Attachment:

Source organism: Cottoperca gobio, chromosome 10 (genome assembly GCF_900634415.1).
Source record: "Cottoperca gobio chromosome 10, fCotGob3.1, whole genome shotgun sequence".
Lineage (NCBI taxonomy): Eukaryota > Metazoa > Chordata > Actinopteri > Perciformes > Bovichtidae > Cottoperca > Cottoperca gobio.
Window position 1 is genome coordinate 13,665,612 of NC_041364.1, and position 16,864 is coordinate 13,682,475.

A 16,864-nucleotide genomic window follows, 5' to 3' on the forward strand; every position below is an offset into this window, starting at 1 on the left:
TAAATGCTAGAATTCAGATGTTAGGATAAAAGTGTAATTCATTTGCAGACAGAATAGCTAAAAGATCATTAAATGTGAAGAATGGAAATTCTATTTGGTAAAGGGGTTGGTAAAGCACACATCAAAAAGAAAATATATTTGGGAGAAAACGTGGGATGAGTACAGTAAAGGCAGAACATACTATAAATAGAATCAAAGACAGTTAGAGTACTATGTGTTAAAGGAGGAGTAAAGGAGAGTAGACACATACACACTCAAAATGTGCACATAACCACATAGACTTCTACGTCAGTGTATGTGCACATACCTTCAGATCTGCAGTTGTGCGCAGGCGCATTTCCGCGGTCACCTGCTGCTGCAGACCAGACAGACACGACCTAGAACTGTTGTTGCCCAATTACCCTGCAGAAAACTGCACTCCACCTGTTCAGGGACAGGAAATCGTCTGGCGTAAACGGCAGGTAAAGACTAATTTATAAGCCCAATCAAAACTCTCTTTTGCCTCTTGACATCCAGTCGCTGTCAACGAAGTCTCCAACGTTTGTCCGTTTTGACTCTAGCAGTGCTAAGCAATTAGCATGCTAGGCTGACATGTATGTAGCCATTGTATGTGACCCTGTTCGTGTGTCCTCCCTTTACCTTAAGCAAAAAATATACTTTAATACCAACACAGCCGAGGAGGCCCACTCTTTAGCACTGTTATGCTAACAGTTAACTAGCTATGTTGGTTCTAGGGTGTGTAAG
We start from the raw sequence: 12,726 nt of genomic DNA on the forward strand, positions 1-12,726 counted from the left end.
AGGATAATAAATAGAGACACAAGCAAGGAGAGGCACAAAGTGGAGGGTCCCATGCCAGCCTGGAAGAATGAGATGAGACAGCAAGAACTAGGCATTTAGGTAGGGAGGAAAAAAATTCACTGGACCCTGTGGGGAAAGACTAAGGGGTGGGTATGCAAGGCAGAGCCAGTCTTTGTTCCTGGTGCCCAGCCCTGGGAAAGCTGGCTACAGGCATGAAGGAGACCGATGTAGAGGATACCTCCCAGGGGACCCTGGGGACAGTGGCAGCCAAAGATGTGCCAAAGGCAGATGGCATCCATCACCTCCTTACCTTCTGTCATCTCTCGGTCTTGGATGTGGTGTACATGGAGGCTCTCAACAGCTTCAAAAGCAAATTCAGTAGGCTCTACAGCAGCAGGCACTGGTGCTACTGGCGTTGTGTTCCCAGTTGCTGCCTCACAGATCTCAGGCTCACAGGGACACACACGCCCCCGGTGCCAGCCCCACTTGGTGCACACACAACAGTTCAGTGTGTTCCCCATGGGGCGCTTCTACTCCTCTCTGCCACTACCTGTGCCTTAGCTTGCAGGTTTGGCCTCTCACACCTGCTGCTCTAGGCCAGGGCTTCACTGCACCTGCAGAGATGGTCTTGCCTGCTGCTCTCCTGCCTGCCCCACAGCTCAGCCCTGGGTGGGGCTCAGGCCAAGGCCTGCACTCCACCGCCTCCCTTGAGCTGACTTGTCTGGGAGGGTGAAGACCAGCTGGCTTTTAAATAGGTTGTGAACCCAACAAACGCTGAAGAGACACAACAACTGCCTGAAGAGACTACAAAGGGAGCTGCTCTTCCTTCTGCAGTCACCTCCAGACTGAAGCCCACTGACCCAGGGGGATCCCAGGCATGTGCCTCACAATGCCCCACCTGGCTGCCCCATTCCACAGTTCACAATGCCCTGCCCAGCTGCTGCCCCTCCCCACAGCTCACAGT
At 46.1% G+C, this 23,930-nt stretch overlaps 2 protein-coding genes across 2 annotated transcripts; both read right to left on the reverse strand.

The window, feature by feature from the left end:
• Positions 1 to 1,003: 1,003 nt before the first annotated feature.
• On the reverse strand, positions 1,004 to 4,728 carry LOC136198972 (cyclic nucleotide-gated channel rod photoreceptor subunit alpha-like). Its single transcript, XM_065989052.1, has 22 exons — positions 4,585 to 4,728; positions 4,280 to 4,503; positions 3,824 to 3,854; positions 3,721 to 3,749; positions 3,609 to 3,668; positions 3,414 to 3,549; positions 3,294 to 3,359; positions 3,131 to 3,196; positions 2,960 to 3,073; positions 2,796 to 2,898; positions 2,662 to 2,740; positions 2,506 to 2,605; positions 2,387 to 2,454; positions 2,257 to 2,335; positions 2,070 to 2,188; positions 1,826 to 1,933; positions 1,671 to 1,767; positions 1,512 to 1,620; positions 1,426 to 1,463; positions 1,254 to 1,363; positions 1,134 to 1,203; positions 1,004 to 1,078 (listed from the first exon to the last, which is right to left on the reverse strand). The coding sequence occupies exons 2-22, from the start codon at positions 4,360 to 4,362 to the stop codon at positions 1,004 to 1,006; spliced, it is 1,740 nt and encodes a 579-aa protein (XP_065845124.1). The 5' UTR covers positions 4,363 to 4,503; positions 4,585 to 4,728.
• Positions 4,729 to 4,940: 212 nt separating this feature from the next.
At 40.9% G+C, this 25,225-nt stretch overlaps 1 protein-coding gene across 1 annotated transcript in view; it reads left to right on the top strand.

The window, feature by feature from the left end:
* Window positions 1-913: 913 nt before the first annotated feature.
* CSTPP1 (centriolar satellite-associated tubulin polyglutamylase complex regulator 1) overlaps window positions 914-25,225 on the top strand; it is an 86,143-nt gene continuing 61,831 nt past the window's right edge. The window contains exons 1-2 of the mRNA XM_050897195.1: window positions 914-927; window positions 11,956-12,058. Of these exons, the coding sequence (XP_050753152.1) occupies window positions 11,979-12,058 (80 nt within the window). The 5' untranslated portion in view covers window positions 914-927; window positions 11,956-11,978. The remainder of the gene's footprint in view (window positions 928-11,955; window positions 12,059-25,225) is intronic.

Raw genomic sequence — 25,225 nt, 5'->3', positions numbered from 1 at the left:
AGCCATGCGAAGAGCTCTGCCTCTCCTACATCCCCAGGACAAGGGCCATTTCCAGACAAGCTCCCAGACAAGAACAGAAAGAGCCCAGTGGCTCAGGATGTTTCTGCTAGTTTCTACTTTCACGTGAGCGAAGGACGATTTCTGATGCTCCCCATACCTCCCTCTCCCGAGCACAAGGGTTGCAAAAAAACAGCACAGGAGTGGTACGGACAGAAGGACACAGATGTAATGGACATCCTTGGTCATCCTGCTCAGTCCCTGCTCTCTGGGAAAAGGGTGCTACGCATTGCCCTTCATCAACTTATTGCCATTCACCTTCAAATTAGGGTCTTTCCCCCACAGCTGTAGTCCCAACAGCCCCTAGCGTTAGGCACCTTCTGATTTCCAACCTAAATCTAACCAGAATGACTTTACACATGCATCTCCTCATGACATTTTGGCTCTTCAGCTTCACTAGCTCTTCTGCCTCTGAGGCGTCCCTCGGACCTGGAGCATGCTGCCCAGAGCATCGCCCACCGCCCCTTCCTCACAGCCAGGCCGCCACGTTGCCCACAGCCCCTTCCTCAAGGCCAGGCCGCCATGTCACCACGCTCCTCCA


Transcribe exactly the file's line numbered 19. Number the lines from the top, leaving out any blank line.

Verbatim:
AGCCATGCGAAGAGCTCTGCCTCTCCTACATCCCCAGGACAAGGGCCATTTCCAGACAAGCTCCCAGACAAGAACAGAAAGAGCCCAGTGGCTCAGGATGTTTCTGCTAGTTTCTACTTTCACGTGAGCGAAGGACGATTTCTGATGCTCCCCATACCTCCCTCTCCCGAGCACAAGGGTTGCAAAAAAACAGCACAGGAGTGGTACGGACAGAAGGACACAGATGTAATGGACATCCTTGGTCATCCTGCTCAGTCCCTGCTCTCTGGGAAAAGGGTGCTACGCATTGCCCTTCATCAACTTATTGCCATTCACCTTCAAATTAGGGTCTTTCCCCCACAGCTGTAGTCCCAACAGCCCCTAGCGTTAGGCACCTTCTGATTTCCAACCTAAATCTAACCAGAATGACTTTACACATGCATCTCCTCATGACATTTTGGCTCTTCAGCTTCACTAGCTCTTCTGCCTCTGAGGCGTCCCTCGGACCTGGAGCATGCTGCCCAGAGCATCGCCCACCGCCCCTTCCTCACAGCCAGGCCGCCACGTTGCCCACAGCCCCTTCCTCAAGGCCAGGCCGCCATGTCACCACGCTCCTCCA